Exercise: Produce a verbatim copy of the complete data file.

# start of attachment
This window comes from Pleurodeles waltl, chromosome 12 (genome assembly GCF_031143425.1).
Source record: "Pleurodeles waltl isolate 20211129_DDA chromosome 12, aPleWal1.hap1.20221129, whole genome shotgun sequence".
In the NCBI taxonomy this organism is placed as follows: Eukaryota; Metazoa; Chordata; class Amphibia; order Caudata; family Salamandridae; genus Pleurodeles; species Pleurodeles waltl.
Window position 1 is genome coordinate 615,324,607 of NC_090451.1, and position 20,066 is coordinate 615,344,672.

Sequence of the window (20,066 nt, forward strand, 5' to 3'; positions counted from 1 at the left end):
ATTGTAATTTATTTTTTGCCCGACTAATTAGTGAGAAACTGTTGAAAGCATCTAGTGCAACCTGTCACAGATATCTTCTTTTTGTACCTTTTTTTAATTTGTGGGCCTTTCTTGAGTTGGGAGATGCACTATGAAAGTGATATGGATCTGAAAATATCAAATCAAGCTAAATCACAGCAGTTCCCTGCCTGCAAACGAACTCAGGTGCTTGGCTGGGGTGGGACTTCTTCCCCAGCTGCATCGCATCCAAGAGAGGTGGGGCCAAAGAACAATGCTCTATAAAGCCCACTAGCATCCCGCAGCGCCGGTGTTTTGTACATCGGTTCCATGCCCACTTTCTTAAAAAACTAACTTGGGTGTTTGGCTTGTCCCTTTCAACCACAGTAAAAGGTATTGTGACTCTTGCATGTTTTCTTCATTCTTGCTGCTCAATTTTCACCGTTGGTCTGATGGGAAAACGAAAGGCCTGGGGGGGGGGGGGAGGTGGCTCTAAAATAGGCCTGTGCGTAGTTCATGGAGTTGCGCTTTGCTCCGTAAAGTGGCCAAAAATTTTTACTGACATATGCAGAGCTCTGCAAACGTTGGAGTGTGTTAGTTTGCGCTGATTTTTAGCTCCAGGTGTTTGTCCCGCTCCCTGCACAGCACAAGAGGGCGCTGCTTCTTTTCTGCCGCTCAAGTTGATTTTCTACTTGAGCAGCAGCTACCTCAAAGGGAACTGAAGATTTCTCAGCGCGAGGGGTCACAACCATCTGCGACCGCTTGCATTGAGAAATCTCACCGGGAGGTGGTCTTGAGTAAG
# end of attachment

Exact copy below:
This window comes from Pleurodeles waltl, chromosome 12 (genome assembly GCF_031143425.1).
Source record: "Pleurodeles waltl isolate 20211129_DDA chromosome 12, aPleWal1.hap1.20221129, whole genome shotgun sequence".
In the NCBI taxonomy this organism is placed as follows: Eukaryota; Metazoa; Chordata; class Amphibia; order Caudata; family Salamandridae; genus Pleurodeles; species Pleurodeles waltl.
Window position 1 is genome coordinate 615,324,607 of NC_090451.1, and position 20,066 is coordinate 615,344,672.

Sequence of the window (20,066 nt, forward strand, 5' to 3'; positions counted from 1 at the left end):
ATTGTAATTTATTTTTTGCCCGACTAATTAGTGAGAAACTGTTGAAAGCATCTAGTGCAACCTGTCACAGATATCTTCTTTTTGTACCTTTTTTTAATTTGTGGGCCTTTCTTGAGTTGGGAGATGCACTATGAAAGTGATATGGATCTGAAAATATCAAATCAAGCTAAATCACAGCAGTTCCCTGCCTGCAAACGAACTCAGGTGCTTGGCTGGGGTGGGACTTCTTCCCCAGCTGCATCGCATCCAAGAGAGGTGGGGCCAAAGAACAATGCTCTATAAAGCCCACTAGCATCCCGCAGCGCCGGTGTTTTGTACATCGGTTCCATGCCCACTTTCTTAAAAAACTAACTTGGGTGTTTGGCTTGTCCCTTTCAACCACAGTAAAAGGTATTGTGACTCTTGCATGTTTTCTTCATTCTTGCTGCTCAATTTTCACCGTTGGTCTGATGGGAAAACGAAAGGCCTGGGGGGGGGGGGGAGGTGGCTCTAAAATAGGCCTGTGCGTAGTTCATGGAGTTGCGCTTTGCTCCGTAAAGTGGCCAAAAATTTTTACTGACATATGCAGAGCTCTGCAAACGTTGGAGTGTGTTAGTTTGCGCTGATTTTTAGCTCCAGGTGTTTGTCCCGCTCCCTGCACAGCACAAGAGGGCGCTGCTTCTTTTCTGCCGCTCAAGTTGATTTTCTACTTGAGCAGCAGCTACCTCAAAGGGAACTGAAGATTTCTCAGCGCGAGGGGTCACAACCATCTGCGACCGCTTGCATTGAGAAATCTCACCGGGAGGTGGTCTTGAGTAAG